Category: Chantal Clark

My Life

Chantal Clark on n+1
my_life

A short story by Chantal Clark on n+1 that is and is not a compulsive taxonomy of disturbingly normal things. 

I have a house, and it’s great. My money bought it, so it’s mine. I love to live in it. Never yours, always mine.

I have sex with a man, my husband. It’s great. We do it a long time. It feels good. A great time.

My mother comes to visit. She lives somewhere else. I came out of her vagina.

My job is at an office. I do it with a computer. It’s a lot of work. For one half hour I eat lunch.

I wear dresses, because I’m a woman. I also wear a bra, underpants, stockings, high-heeled shoes, a ring, a coat, a hat, and something else I’m forgetting right now. Eyeglasses. When I go inside my work

I take off the coat, the hat, and one time my shoes, but never all the other things.

My father was a man, and my mother is a woman.

My father is dead. His body was put into a coffin, and the coffin was put into the ground. He will be there until the end of time.

I am thirty-four years old. There are gray hairs on my head and wrinkles on my brow. I do a diet and jog around the track. I wear makeup on my face, such as lipstick.

Sometimes I hear voices, and they make me scared. The voices are in books, on television, on the radio, in the computer, and sometimes in a real person. They are different voices than my own. I’ve seen more dead bodies than most people I know.

Forget about the future, the past is what’s great. I remember the past, and I tell people about it in stories. My stories never include the future, which hasn’t happened yet.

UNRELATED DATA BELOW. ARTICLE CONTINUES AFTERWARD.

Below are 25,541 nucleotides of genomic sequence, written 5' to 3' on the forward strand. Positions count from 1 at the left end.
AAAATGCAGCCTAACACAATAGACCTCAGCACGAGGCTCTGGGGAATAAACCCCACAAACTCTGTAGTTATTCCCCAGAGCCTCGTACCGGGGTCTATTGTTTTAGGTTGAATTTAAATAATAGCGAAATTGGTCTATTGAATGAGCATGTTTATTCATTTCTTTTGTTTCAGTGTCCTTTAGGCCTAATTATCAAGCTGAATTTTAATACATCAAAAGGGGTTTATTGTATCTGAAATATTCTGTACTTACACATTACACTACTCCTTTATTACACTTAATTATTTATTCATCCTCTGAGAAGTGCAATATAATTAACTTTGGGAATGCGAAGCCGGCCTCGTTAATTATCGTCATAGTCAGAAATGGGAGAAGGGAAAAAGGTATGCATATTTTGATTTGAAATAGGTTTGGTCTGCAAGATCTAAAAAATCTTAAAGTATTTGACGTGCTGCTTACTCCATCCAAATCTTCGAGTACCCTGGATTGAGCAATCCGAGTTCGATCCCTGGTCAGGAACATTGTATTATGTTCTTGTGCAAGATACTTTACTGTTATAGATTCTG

When my father died from an illness, people said, “I’m sorry.” My friend said, “Take it one day at a time.” When I was younger I thought these were dumb words because lots of people had said them before, but now I think that these are smart words because lots of people have said them before. When he stopped breathing, I cried dozens and dozens of tears.

I have a dog named Meatball and a cat named Skinbag.

I am a light beige person. My hair is dark brown. My eyes are green. The bra I wear is for my breasts, which grew when I was a teenager. I also grew hair on my vagina and other places. Children can be distinguished from adults by their inferior height.

Some of my hairs I pull out. Hair is ugly—better to be shiny and smooth.

God lives inside a church, and he tells me that everything is great.

I had a wedding in a beautiful building. My dress was white and admired by everyone. A ceremony, rings, kissing, a toast, eating, speeches, and dancing happened. After my husband and I left, someone executed clean-up maneuvers.

My car is white and great. My husband has a vehicle too—green. We wear our seat belts when we drive and turn the steering wheels.

A child came out of my vagina. It was small and crying. Sometimes it was quiet. Later it grew. I sang so it would go to sleep and gave it milk. There were a lot of diapers. It was a girl.

Last week I put cheese and crackers on a tray. I bought wine. Lots of people came over. Music was playing. It was a great party.

My husband is in the garage kissing the babysitter. I pay the babysitter money to watch my child when I go to the office or to other people’s great parties. I am full of anger, but that’s okay.

Just kidding! Everything I’ve told you is a lie.

Fitz Carraldo Editions